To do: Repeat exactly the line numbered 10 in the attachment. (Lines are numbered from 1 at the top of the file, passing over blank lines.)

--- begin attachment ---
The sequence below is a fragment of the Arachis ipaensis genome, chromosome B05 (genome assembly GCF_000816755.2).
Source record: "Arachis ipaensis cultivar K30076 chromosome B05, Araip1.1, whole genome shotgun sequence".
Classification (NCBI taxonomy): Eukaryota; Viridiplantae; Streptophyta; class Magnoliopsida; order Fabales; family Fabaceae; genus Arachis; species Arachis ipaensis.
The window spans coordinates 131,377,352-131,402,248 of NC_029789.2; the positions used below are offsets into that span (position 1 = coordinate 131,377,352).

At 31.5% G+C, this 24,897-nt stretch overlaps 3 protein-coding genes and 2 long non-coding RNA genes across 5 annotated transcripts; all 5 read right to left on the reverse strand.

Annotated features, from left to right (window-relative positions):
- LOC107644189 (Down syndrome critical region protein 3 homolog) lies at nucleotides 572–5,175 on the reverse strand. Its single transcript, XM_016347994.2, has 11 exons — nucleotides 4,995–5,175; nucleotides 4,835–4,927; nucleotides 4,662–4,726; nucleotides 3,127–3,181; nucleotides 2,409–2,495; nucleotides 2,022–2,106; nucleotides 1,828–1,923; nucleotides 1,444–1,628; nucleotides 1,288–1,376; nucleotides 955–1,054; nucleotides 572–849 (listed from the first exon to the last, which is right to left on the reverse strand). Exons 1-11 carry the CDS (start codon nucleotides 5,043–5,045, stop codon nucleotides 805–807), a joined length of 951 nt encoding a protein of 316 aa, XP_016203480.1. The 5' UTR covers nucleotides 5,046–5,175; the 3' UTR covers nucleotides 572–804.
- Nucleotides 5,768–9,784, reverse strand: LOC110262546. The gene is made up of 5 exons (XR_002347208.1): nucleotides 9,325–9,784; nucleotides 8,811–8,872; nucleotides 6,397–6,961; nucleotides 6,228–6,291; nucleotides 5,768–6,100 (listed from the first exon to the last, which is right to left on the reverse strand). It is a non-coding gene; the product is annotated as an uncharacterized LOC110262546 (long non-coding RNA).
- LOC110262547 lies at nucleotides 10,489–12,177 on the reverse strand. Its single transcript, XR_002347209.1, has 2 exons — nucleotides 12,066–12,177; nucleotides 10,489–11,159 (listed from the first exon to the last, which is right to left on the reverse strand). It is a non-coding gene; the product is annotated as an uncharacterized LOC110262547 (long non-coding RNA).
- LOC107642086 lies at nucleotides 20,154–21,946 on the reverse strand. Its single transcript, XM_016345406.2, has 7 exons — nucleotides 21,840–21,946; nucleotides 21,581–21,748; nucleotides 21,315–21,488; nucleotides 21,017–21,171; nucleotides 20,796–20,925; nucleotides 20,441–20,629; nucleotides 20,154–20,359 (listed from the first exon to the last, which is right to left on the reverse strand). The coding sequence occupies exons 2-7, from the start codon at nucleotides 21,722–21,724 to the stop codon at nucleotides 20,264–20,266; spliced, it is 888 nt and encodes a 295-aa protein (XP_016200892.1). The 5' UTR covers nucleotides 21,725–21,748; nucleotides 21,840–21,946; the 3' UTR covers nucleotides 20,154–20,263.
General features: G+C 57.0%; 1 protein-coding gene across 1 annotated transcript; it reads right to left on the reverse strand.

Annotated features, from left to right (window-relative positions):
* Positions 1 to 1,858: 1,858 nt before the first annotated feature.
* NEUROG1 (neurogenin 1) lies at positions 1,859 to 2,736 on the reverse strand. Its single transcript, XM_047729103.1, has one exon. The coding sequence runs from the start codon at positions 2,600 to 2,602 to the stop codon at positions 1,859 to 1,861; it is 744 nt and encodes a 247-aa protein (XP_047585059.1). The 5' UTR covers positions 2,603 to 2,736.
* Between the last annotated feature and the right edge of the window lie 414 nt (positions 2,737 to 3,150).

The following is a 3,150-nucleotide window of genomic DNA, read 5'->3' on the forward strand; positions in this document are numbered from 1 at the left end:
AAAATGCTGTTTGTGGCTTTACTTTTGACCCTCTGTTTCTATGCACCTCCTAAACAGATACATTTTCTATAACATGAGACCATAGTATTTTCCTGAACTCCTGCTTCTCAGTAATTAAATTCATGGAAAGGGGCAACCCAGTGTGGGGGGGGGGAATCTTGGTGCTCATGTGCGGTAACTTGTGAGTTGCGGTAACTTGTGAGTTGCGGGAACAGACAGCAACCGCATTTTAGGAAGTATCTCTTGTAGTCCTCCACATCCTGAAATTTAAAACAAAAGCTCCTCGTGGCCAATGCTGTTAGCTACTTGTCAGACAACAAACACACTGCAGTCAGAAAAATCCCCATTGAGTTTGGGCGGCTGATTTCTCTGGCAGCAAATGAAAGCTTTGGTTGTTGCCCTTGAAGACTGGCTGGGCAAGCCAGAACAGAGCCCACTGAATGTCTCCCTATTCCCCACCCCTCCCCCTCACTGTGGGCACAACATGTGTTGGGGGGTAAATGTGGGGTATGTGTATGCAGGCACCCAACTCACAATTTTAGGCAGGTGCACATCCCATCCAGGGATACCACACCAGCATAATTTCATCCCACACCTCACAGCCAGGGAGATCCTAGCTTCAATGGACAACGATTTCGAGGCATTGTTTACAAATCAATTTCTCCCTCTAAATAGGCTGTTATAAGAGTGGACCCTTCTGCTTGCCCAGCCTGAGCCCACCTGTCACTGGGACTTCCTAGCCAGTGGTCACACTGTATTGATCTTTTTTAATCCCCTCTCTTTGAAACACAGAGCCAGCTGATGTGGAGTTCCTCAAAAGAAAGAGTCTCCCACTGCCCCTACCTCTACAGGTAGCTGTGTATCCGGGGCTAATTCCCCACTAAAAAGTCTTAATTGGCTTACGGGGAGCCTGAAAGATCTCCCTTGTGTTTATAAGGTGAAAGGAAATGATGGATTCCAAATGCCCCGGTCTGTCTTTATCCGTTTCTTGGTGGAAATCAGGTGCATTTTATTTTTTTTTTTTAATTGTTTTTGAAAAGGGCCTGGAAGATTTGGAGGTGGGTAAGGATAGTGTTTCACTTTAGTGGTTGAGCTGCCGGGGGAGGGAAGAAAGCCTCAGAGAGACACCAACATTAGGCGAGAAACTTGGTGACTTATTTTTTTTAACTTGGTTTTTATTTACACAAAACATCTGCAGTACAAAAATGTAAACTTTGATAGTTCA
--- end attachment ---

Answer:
- LOC107642086 lies at nucleotides 20,154–21,946 on the reverse strand. Its single transcript, XM_016345406.2, has 7 exons — nucleotides 21,840–21,946; nucleotides 21,581–21,748; nucleotides 21,315–21,488; nucleotides 21,017–21,171; nucleotides 20,796–20,925; nucleotides 20,441–20,629; nucleotides 20,154–20,359 (listed from the first exon to the last, which is right to left on the reverse strand). The coding sequence occupies exons 2-7, from the start codon at nucleotides 21,722–21,724 to the stop codon at nucleotides 20,264–20,266; spliced, it is 888 nt and encodes a 295-aa protein (XP_016200892.1). The 5' UTR covers nucleotides 21,725–21,748; nucleotides 21,840–21,946; the 3' UTR covers nucleotides 20,154–20,263.